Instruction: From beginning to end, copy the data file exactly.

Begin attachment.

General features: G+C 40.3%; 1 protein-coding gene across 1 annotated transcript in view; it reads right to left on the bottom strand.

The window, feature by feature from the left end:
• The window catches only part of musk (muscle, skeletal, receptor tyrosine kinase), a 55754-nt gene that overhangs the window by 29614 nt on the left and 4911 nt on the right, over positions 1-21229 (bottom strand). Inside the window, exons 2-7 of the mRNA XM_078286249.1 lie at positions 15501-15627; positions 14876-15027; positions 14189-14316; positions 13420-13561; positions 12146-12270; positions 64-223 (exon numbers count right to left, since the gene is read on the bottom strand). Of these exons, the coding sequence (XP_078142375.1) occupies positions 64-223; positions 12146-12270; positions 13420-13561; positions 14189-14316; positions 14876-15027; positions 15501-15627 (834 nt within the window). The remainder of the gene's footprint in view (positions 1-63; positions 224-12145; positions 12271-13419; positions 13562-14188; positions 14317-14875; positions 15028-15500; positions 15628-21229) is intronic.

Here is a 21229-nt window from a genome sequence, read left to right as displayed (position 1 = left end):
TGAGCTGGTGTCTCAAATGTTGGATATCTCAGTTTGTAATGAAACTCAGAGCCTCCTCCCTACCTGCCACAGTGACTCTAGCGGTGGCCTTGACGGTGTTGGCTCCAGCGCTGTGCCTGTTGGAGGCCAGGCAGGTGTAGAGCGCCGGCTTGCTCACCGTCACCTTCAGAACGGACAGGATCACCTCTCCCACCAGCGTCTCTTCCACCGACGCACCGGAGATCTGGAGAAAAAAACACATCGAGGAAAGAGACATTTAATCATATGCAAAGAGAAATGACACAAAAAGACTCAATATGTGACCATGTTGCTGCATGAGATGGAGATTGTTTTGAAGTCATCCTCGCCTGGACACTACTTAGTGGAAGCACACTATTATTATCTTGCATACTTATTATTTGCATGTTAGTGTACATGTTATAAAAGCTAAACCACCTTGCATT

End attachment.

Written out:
General features: G+C 40.3%; 1 protein-coding gene across 1 annotated transcript in view; it reads right to left on the bottom strand.

The window, feature by feature from the left end:
• The window catches only part of musk (muscle, skeletal, receptor tyrosine kinase), a 55754-nt gene that overhangs the window by 29614 nt on the left and 4911 nt on the right, over positions 1-21229 (bottom strand). Inside the window, exons 2-7 of the mRNA XM_078286249.1 lie at positions 15501-15627; positions 14876-15027; positions 14189-14316; positions 13420-13561; positions 12146-12270; positions 64-223 (exon numbers count right to left, since the gene is read on the bottom strand). Of these exons, the coding sequence (XP_078142375.1) occupies positions 64-223; positions 12146-12270; positions 13420-13561; positions 14189-14316; positions 14876-15027; positions 15501-15627 (834 nt within the window). The remainder of the gene's footprint in view (positions 1-63; positions 224-12145; positions 12271-13419; positions 13562-14188; positions 14317-14875; positions 15028-15500; positions 15628-21229) is intronic.

Here is a 21229-nt window from a genome sequence, read left to right as displayed (position 1 = left end):
TGAGCTGGTGTCTCAAATGTTGGATATCTCAGTTTGTAATGAAACTCAGAGCCTCCTCCCTACCTGCCACAGTGACTCTAGCGGTGGCCTTGACGGTGTTGGCTCCAGCGCTGTGCCTGTTGGAGGCCAGGCAGGTGTAGAGCGCCGGCTTGCTCACCGTCACCTTCAGAACGGACAGGATCACCTCTCCCACCAGCGTCTCTTCCACCGACGCACCGGAGATCTGGAGAAAAAAACACATCGAGGAAAGAGACATTTAATCATATGCAAAGAGAAATGACACAAAAAGACTCAATATGTGACCATGTTGCTGCATGAGATGGAGATTGTTTTGAAGTCATCCTCGCCTGGACACTACTTAGTGGAAGCACACTATTATTATCTTGCATACTTATTATTTGCATGTTAGTGTACATGTTATAAAAGCTAAACCACCTTGCATT